Natural gas flows from Europe’s biggest supplier slumped after a price rout and with storage sites at above-average levels.
Flows from Russia via the Yamal-Europe pipeline that runs across Belarus and Poland to Mallnow, Germany, slumped to zero Tuesday after a sharp decline since Sunday. Shipments into Baumgarten in Austria, a major European hub for Russian gas, fell by 25% from its 10-day average.
Operators Gascade Gastransport GmbH and Gas Connect Austria GmbH have not notified the market of any currently planned or unplanned works. Gazprom PJSC, the Russian piped-gas exporter, didn’t immediately comment on the drop in supplies.
“Such a significant reduction in gas transit is primarily driven by weak demand in Europe amid warm winter, high levels of gas in underground storage and demand distortion due to Covid-19,” VTB Capital said in a note.
The European gas market has been watching for signs when key producers Russia and Norway will start curbing flows as an unprecedented glut keep on growing. Prices at the Dutch Title Transfer Facility, Europe’s biggest traded market, plunged as low as 3.365 euros a megawatt-hour last week, or $40.7 per 1,000 cubic meters. Those levels indicate that the economics have deteriorated even for low-cost producers such as Gazprom.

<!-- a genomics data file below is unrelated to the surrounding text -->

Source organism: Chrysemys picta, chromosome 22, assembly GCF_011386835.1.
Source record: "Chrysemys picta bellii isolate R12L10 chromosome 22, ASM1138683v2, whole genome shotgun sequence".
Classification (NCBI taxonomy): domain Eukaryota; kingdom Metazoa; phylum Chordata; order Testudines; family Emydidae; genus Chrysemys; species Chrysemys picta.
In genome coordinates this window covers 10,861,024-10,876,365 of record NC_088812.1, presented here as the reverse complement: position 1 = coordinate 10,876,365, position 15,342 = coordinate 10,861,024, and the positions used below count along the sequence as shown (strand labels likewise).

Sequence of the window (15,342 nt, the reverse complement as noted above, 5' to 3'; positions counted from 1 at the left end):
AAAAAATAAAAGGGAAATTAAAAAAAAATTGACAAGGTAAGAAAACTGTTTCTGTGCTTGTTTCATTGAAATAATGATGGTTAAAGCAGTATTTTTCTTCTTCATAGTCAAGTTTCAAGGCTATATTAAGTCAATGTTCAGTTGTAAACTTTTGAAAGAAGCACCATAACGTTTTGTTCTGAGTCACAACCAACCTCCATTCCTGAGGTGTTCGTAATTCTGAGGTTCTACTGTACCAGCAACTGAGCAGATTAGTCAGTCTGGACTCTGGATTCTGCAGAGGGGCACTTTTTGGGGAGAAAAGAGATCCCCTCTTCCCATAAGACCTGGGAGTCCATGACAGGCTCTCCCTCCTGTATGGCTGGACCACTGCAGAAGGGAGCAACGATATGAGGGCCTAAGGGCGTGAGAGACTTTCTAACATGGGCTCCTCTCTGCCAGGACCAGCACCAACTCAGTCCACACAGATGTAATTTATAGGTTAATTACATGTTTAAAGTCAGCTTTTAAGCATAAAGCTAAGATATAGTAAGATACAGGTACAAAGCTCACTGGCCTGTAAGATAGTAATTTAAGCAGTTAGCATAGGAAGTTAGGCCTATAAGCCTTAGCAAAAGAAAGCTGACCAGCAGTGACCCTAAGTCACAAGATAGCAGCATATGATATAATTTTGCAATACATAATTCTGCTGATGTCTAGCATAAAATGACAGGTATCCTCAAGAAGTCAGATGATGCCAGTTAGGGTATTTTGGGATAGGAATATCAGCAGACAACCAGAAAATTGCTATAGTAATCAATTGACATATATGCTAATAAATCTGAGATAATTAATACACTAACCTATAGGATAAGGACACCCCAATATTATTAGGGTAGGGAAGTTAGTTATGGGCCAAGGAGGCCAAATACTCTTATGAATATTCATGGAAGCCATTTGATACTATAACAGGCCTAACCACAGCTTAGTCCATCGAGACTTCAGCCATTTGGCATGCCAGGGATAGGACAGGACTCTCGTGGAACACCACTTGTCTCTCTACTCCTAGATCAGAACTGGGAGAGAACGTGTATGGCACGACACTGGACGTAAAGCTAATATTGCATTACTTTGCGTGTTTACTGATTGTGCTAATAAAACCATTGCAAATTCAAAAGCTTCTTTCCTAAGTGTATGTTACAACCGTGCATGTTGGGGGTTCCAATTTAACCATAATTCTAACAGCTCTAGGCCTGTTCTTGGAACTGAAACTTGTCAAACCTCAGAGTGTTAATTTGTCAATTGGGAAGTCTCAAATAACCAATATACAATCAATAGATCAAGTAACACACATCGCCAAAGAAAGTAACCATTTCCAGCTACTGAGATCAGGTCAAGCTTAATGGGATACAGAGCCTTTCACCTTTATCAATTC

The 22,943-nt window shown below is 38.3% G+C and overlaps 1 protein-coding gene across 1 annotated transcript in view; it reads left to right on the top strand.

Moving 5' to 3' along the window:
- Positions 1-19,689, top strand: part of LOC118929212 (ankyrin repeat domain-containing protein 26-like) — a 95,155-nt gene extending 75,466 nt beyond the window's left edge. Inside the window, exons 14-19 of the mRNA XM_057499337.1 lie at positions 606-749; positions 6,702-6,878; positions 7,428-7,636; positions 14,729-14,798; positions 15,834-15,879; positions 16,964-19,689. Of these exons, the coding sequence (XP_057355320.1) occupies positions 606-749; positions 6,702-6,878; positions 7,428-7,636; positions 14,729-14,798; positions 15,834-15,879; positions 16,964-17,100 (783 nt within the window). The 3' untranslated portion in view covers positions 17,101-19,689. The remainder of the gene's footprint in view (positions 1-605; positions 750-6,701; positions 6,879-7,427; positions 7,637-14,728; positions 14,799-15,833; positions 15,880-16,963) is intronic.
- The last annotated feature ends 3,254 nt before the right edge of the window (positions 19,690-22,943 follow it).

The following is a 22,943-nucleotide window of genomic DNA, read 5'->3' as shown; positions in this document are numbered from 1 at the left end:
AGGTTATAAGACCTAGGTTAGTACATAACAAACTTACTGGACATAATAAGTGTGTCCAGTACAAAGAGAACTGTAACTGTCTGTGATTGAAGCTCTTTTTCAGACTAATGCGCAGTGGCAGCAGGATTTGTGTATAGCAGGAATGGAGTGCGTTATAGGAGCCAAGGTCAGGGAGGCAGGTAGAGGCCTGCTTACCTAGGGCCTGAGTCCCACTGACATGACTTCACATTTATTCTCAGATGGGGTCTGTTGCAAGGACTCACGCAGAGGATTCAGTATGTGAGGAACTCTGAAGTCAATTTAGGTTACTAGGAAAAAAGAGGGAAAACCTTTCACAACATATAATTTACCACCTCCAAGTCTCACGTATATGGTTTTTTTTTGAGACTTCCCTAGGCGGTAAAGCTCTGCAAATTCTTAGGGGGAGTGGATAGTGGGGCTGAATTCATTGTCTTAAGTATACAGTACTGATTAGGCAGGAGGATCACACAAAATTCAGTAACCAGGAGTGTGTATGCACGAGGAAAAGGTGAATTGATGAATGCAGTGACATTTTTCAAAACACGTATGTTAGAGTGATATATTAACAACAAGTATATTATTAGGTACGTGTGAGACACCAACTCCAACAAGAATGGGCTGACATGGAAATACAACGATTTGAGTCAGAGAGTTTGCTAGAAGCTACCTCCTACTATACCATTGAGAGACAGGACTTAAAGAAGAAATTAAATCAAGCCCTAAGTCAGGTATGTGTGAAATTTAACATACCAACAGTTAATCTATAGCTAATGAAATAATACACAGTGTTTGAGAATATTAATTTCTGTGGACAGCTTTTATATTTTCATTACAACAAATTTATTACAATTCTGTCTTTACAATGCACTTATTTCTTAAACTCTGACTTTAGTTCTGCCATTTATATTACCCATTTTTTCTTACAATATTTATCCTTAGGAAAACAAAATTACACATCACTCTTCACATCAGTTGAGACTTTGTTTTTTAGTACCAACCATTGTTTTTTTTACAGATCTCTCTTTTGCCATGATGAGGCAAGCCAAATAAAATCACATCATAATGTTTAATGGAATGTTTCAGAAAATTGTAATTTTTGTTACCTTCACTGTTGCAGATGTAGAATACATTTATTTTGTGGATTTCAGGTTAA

“We note that on average Gazprom pays around $47 per 1,000 cubic meters of transit costs for pipelines other than Nord Stream, including via Ukraine, where the company has ship-or-pay obligations,” VTB Capital said.
The impact is already being felt.
Day-ahead gas prices in Germany jumped 24% to 5.10 euros per megawatt-hour, or the most since November 2019. Rates in bigger-traded regions such as Britain and the Netherlands also gained.
According to Gaz-System SA, the operator of the Polish part of Yamal, the pipeline is practically fully booked for June as well as for the third quarter. May deliveries are being carried out in line with volumes booked in daily auctions, spokeswoman Iwona Dominiak said by phone.
European gas storage sites are about 71% full and the expectations have been that inventories may be completely full by July.
Norwegian gas flows to Europe were below the 5-year average for the time of the year over the past two weeks, but are at seasonal norms now.
Qatar, one of the biggest liquefied natural gas suppliers to Europe, has said it will not cut its exports amid the glut despite low prices.